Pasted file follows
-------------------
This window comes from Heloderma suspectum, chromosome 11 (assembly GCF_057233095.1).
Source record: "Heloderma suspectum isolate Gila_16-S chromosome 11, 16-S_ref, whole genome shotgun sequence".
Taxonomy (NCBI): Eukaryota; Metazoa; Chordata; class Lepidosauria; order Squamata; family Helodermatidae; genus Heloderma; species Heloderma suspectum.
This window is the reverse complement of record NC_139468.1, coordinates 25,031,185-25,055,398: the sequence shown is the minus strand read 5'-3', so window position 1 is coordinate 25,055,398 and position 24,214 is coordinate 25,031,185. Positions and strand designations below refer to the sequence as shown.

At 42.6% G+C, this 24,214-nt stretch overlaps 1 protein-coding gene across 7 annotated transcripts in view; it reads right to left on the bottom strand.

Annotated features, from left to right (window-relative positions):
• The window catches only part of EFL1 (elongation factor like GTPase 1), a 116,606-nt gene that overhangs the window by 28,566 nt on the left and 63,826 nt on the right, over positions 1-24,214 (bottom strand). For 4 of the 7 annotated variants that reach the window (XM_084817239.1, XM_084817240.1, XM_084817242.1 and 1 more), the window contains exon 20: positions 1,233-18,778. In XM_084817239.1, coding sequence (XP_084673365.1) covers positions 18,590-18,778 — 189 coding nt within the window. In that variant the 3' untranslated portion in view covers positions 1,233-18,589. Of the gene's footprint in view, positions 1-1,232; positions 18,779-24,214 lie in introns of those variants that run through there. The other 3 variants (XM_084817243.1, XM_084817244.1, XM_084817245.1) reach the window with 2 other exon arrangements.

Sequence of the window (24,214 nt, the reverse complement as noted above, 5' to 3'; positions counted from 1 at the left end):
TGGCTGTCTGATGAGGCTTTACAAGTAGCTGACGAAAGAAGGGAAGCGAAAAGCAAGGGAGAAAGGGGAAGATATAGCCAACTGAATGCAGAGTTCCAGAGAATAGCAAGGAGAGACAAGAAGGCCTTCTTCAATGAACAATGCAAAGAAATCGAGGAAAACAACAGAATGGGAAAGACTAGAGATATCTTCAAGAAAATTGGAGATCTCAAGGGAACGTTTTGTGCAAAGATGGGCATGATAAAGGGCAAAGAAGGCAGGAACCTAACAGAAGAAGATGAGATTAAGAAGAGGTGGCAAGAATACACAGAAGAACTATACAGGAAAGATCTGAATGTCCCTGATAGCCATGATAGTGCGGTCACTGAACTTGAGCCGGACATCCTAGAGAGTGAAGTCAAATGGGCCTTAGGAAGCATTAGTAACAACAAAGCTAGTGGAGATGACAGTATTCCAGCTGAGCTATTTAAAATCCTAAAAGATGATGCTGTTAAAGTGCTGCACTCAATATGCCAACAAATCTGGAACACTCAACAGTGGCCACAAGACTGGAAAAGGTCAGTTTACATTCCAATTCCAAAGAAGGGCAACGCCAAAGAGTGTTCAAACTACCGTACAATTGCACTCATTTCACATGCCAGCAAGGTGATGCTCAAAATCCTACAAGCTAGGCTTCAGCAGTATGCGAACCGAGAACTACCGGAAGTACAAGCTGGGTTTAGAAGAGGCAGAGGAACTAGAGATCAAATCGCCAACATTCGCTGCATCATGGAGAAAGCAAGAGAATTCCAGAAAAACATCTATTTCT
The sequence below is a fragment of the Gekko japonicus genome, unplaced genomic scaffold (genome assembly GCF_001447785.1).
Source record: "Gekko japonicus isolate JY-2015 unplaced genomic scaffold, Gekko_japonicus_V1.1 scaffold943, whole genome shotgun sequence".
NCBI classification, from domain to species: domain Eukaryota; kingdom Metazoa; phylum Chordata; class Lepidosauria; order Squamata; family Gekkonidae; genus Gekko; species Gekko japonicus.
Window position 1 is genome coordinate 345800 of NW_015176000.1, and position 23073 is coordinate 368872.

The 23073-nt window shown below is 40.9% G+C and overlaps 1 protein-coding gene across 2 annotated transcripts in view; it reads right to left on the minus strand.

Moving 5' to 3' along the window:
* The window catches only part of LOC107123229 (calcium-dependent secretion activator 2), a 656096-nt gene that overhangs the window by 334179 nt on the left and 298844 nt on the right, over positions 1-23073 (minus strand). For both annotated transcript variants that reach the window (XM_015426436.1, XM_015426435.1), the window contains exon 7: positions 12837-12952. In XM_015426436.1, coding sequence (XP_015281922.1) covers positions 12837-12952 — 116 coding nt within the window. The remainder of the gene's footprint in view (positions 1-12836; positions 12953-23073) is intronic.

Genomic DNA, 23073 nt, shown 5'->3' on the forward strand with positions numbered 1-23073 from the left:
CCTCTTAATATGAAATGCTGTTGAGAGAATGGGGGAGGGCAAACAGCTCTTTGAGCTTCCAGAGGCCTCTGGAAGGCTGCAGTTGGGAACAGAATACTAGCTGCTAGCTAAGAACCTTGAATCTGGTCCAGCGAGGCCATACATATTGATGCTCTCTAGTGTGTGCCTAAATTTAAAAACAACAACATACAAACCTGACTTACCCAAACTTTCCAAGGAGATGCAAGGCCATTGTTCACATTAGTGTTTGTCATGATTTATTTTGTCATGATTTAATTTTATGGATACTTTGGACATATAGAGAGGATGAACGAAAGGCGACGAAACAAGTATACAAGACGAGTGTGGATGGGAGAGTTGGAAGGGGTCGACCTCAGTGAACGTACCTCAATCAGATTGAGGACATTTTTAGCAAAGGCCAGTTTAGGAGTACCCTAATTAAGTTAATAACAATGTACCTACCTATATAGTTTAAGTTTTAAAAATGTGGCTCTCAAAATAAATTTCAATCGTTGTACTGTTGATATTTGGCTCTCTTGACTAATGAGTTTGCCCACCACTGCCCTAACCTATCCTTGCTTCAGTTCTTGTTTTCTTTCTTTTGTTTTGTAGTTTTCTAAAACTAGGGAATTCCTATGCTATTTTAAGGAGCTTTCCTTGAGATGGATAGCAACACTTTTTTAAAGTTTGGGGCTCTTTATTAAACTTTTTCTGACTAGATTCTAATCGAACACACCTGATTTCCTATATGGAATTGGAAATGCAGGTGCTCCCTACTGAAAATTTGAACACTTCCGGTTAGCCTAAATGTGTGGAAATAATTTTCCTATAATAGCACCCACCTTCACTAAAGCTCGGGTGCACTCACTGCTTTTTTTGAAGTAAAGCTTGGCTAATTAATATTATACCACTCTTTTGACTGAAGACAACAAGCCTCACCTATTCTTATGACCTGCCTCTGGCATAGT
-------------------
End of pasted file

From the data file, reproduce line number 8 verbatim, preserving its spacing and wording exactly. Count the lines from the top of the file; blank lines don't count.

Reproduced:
Sequence of the window (24,214 nt, the reverse complement as noted above, 5' to 3'; positions counted from 1 at the left end):